Creating a sense of place: spaceagency
Spaceagency approaches each project with a rigour and attention to detail that allows it to deliver projects instilled with a sense of history, currency and longevity.
Founded by director Michael Patroni, spaceagency is a multi-award winning design-based architectural practice engaging in a wide range of architectural projects across the residential, hospitality and commercial sectors.
“We work in the now, understanding the past, but looking to the future,” says spaceagency director Dimmity Walker. “At the start of every project we work with the client’s vision but also explore the historical, social, physical and political context of the place in order to identify its uniqueness. We, as architects, have a social responsibility to not only deliver good design, but also a sustainable built form and a connection with the community. We always seek to contribute to the experience of the place.”
Three of spaceagency’s most recent projects stand out for their connection to community. Each an adaptive reuse project with the aim of bringing community together, spaceagency approached them in a similar way. “We wanted to embrace the story of the place, not only the built form, but its context, over time. We didn’t want to take the buildings back to a single point in their history, but, instead, reveal aspects of their life at different points during their lifetime,” says Dimmity. “Everything that has taken place in the intervening years between construction and where the buildings are now contributes to the story, the experience. We see our role as adding layers to continue the story, not end it.”
Spaceagency recognises that each place is unique and occupies a unique place in history. In each of The Rechabite, the Farmers’ Home Hotel and Coogee Common, spaceagency’s design response has been to expose and restore the original building fabric while maintaining the integrity of the original structure. And, although the result may look simple, it was an approach that was, at times, incredibly challenging.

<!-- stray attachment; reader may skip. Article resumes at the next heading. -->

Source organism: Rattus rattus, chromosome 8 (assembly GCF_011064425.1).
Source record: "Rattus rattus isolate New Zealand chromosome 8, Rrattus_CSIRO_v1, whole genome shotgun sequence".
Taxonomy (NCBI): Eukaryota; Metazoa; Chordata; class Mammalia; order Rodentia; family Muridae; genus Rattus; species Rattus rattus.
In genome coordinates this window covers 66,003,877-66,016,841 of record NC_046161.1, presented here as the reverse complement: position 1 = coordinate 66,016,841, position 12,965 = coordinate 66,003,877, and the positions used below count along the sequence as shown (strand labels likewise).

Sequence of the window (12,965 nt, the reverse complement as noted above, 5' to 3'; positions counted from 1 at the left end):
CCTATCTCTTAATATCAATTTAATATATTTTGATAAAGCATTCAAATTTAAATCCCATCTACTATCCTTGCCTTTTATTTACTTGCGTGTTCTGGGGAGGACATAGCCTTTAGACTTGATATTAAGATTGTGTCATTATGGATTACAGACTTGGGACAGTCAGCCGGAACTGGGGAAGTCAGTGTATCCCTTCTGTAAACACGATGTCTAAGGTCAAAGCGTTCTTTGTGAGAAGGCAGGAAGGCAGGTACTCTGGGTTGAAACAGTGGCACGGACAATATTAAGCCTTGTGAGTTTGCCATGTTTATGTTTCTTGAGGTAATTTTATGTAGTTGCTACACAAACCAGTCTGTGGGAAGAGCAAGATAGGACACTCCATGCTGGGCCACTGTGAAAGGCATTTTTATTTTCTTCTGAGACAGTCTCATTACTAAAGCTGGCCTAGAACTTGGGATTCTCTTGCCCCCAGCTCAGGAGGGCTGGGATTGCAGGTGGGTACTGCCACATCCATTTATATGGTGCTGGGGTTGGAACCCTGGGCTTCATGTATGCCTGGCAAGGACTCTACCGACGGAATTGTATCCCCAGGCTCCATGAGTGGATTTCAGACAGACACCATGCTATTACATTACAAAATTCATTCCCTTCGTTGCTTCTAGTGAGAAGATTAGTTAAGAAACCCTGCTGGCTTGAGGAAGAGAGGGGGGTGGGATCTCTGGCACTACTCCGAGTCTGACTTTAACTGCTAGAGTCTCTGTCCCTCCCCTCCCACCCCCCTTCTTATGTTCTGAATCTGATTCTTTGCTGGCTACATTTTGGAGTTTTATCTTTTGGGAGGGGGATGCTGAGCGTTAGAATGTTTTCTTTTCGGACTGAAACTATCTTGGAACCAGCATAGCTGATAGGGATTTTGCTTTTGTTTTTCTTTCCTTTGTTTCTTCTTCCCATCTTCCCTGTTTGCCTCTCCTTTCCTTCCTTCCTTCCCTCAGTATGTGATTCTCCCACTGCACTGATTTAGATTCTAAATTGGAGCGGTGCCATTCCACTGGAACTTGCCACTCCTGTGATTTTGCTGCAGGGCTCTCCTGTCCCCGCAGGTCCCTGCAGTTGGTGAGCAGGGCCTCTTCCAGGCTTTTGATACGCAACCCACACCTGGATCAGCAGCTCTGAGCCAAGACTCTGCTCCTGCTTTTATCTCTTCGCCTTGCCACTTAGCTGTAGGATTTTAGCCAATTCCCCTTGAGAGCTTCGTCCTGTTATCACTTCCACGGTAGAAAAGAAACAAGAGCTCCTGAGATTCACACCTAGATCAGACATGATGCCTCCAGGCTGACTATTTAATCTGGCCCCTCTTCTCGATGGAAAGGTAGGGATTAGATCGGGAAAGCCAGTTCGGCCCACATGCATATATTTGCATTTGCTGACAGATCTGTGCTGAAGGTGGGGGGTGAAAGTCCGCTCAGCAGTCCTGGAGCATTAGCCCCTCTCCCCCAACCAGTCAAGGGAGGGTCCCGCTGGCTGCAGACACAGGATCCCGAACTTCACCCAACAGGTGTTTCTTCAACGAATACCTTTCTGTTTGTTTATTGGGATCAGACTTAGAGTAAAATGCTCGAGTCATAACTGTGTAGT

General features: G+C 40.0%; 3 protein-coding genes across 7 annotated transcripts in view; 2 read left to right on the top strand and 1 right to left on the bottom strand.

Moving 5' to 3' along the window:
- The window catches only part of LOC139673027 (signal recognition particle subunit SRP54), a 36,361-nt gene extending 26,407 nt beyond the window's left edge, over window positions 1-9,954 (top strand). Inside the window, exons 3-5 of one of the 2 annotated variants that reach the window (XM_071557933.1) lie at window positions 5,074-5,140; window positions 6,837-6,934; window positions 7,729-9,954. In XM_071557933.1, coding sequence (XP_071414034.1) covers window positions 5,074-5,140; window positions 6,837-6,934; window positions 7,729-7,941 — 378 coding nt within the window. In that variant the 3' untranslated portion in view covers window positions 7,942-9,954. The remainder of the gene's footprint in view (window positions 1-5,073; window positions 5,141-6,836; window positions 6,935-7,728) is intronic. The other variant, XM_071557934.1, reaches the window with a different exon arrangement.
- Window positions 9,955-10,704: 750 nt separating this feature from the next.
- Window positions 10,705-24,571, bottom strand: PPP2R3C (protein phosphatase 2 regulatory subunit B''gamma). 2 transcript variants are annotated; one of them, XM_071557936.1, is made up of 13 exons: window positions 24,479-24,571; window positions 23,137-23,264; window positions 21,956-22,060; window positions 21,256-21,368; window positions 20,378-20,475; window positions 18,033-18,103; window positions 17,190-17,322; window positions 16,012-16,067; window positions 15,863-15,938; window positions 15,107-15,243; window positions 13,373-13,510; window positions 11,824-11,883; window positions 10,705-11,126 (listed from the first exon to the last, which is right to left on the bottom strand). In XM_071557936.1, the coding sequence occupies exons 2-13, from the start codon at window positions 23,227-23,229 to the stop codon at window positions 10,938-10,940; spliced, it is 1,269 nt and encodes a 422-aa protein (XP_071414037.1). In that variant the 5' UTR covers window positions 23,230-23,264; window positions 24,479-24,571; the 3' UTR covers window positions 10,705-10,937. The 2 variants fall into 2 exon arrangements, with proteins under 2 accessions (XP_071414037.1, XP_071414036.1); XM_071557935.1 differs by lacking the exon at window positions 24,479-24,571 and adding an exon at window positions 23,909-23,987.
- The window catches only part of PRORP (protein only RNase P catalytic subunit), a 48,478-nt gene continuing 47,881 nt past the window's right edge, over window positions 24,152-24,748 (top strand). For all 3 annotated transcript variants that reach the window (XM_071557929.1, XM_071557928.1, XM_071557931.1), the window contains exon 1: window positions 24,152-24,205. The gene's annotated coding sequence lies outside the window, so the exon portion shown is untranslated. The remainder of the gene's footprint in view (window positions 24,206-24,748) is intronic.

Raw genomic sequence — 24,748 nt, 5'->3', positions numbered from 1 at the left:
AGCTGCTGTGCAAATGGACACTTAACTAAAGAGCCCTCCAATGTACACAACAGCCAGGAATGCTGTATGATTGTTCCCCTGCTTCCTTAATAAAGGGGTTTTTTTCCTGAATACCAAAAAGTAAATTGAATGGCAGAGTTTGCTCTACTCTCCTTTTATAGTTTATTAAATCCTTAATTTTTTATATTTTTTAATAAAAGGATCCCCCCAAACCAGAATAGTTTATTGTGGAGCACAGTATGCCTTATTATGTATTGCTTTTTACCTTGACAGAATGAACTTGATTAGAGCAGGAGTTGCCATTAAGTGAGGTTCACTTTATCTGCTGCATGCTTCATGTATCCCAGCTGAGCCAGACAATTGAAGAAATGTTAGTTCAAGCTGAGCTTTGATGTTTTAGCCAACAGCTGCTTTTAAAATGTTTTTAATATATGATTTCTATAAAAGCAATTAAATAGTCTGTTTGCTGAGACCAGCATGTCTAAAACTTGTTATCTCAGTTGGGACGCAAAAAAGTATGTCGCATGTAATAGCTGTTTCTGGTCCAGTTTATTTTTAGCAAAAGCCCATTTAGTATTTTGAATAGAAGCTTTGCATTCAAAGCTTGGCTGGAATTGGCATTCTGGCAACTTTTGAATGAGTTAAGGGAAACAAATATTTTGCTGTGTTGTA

Rechabite Hall was a particularly challenging project. Originally built in 1925 by the Independent Order of Rechabites and used by the Temperance movement which promoted total abstinence from alcohol, the hall has had multiple uses over its lifetime. The reinvention of the building was completed in November 2019, after four years of work focussing on the adaptive reuse and refurbishment of spaces that had been redundant, dilapidated and in disrepair. The Rechabite is now a multi-use performance space offering entertainment and hospitality venues and housing a unique live performance space wrapped with suspension bridge tiers over three levels.
A big program had been proposed for The Rechabite, all to fit within a comparatively small structure that had not been designed for these uses or to accommodate so many patrons. And, from a compliance perspective, a lot of time and effort was put in to ensuring that the resulting structure was compliant without compromising the integrity of what was to be retained. Old features were used in new ways without being detrimental to the fabric of the building.
Similarly, the Farmers’ Home Hotel in Northam, which was completed in February 2020 integrates the past. Originally built as general store in the early 19th century, the building has had several identities including, coincidentally, being associated with the Temperance movement, and finishing its past life as the Shamrock Hotel, a longstanding Northam meeting place and landmark. spaceagency’s design response responded to both the well-developed story of place and the Victorian era details of the heritage fabric with a contemporary interpretation to engender a new level of amenity and sophistication. The grandeur of the building’s stone walls, wide hallways, arches, elaborate cornice moldings, high ceilings and grand timber stairs have been respectfully retained, revealed and added to in an understated manner that celebrates the layering of old and new.
Somewhat ironically, the hotel’s wine bar has been named the ‘Temperance Wine Bar’ in recognition of the building’s history with the Temperance movement and is just one physical manifestation of the property’s story.
The third project, Coogee Common, is a project focussed on the local, the organic, the ethical and the artisanal. “Our design response had to respect this intent and the social and environmental context surrounding it”, says Dimmity. It is these finer details that not only contribute to the bigger picture and the project’s intention, but illustrate the practice’s integrity. spaceagency respected the ethos of the project and acknowledged that in order to be authentically local, sustainable, ethical and artisanal, the refurbishment and renovation must be approached in the same way.